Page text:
As awareness of environmental issues and concern over the future rises, American consumers are rising to meet the challenge implicit in our environmental problems. According to a publication by the SC Johnson company (makers of Pledge, Ziploc, Windex and more products that many people use every day), the American public has greatly increased its understanding of environmental issues and conservation in the past 21 years. In fact, SC Johnson has published a very interesting fact sheet showing just how much consumer attitudes and behaviors have changed since 1990 (http://www.scjohnson.com/Libraries/Download_Documents/SCJ_and_GfK_Roper_Green_Gauge_Highlights.sflb.ashx). Let’s look at some highlights:
Awareness is on the Rise In 1995, only about half of all American consumers felt that they knew much about the problems in our environment. This means that 16 years ago only five out of ten people felt informed about issues such as global warming, climate change, greenhouse gasses, pollution, storm water issues and the like. In 2011 these numbers grew, with the survey finding that seven out of ten people feel that they are properly aware of the global climate and other environmental issues. This means that in 16 short years there has been a 30% increase in consumer awareness. Great news, especially if this awareness translates into a call for action.
Awareness is Not the Same as Answers Unfortunately, uncertainty still exists. The SC Johnson data finds that 48% of Americans still feel uncertain about the future of our environment. This means that nearly half of Americans simply do not know what to expect of our future. They wonder whether it will get better or worse, or simply stay the same. What of the other 52%? SC Johnson did not release that information, leaving us to wonder if people think positively or negatively about the future of our planet Earth.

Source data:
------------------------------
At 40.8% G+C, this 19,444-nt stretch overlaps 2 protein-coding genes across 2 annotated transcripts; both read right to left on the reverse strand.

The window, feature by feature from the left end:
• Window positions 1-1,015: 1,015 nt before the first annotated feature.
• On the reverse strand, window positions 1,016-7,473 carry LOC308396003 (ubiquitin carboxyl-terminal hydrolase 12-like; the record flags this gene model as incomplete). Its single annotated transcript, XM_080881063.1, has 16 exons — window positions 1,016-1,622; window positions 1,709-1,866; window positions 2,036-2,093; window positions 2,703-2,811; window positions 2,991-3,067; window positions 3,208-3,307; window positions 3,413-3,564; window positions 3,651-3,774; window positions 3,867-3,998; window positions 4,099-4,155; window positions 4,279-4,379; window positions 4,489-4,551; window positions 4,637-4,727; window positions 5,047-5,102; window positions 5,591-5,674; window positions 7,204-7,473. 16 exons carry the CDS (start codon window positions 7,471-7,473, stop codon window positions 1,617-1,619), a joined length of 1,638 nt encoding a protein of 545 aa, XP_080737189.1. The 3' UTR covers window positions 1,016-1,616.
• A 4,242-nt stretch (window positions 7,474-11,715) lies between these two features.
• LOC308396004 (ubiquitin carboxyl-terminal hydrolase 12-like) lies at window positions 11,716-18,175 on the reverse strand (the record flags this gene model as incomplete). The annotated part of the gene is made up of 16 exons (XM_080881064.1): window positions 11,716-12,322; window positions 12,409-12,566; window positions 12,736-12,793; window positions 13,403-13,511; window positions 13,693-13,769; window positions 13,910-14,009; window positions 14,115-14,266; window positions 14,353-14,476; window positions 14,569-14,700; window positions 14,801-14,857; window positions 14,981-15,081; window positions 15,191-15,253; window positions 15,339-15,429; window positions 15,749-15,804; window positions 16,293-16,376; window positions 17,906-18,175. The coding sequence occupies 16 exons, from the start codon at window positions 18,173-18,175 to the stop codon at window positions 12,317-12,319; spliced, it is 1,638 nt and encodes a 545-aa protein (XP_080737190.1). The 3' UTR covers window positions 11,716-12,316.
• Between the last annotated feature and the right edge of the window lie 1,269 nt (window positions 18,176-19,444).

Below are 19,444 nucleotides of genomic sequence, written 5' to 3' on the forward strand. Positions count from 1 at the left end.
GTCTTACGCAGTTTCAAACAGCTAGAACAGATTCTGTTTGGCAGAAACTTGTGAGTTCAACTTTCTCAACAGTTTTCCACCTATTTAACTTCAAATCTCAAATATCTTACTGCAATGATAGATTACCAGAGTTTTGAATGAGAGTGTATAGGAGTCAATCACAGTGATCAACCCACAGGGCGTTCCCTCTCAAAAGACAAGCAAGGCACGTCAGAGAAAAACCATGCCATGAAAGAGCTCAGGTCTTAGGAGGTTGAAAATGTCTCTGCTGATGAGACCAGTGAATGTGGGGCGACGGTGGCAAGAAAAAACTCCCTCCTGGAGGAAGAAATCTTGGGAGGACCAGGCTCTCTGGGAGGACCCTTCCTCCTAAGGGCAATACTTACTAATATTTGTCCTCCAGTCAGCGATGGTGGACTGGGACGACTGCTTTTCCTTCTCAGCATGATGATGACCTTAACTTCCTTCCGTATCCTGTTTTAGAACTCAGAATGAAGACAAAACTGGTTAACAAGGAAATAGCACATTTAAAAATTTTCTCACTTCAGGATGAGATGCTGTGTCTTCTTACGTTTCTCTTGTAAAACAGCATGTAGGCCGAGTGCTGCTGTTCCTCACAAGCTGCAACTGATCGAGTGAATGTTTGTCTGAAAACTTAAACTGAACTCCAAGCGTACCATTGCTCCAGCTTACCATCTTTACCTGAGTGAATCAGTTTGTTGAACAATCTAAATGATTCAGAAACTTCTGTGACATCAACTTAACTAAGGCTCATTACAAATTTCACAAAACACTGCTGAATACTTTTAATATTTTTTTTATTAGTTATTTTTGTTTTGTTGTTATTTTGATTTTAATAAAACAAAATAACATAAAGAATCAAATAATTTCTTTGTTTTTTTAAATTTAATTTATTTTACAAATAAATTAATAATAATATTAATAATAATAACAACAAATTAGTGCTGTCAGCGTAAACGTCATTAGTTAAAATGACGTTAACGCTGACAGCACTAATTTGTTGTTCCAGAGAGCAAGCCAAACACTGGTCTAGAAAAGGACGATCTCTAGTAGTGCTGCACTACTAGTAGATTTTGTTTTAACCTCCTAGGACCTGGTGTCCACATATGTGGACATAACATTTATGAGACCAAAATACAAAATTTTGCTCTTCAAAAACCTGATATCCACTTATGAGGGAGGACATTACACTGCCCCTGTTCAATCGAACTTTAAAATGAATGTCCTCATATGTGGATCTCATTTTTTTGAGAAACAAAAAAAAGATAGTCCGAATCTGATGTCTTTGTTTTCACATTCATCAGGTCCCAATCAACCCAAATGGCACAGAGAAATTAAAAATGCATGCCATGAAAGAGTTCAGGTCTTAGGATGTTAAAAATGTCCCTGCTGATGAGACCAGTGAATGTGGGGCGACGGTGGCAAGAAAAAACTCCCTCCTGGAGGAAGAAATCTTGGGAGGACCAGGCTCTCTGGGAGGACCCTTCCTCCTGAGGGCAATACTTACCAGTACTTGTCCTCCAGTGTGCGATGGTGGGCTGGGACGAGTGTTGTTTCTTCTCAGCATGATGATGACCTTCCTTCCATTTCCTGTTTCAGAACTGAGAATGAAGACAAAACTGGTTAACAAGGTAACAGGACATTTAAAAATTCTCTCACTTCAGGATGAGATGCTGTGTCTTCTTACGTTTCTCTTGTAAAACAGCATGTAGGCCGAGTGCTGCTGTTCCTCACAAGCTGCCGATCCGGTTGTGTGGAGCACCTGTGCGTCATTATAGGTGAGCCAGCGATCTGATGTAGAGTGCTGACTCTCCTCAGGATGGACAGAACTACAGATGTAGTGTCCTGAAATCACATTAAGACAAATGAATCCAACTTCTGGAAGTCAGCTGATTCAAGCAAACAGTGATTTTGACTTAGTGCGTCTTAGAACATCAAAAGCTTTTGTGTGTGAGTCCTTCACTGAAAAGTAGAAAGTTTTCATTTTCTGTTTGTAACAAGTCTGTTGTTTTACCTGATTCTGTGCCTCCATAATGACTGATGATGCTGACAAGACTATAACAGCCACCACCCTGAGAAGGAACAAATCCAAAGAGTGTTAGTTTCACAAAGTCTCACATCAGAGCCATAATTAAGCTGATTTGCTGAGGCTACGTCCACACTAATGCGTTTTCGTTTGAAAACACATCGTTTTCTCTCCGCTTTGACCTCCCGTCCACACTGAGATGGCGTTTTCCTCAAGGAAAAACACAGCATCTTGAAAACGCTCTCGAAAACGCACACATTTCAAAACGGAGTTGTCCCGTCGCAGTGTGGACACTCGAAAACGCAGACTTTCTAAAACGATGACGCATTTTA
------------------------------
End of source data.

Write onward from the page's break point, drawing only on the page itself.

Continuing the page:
We Do Seem to Have Some Opinions While nearly half of Americans do not know what the future holds, the SC Johnson survey found that today nearly three quarters of Americans believe that businesses should look at sustainable practices and products if they want to be economically competitive. In short, they agreed that manufacturers who use environmentally friendly processes, procedures and materials will do a better business in the near future than companies who do not have sustainability and greenness in mind.
We are Taking Action The SC Johnson survey further found that Americans are taking action, changing the way we have behaved since the early 1990s. In fact, according to their research in 2011 twice as many people are recycling as they were in 1990. A full 58% of Americans say that they recycle on a regular basis. But what of the other 42%? Well, obviously we all still have work to do in the way of informing people of the importance of protecting our environment. Apparently, 70% of Americans are aware of our global environmental problems, yet only 58% of Americans bother to recycle. That leaves us with 12% who know there is a problem, yet are not even a small part of the solution through simple recycling. And, it leaves us with 30% of people who are not even educated on the topic enough to understand the issues, let alone to take action.
Where the Answer Can be Found Likely, the key to driving consumer action in conservation and recycling is education. This SC Johnson study clearly shows that people who are educated are more prone to action. And, that our information age is starting to truly educate people on our environmental problems. We need to continue down this path, looking for both corporate and personal responsibility, continuing to spread the word about eco-issues and hope that this knowledge results in continued, sustained green activities.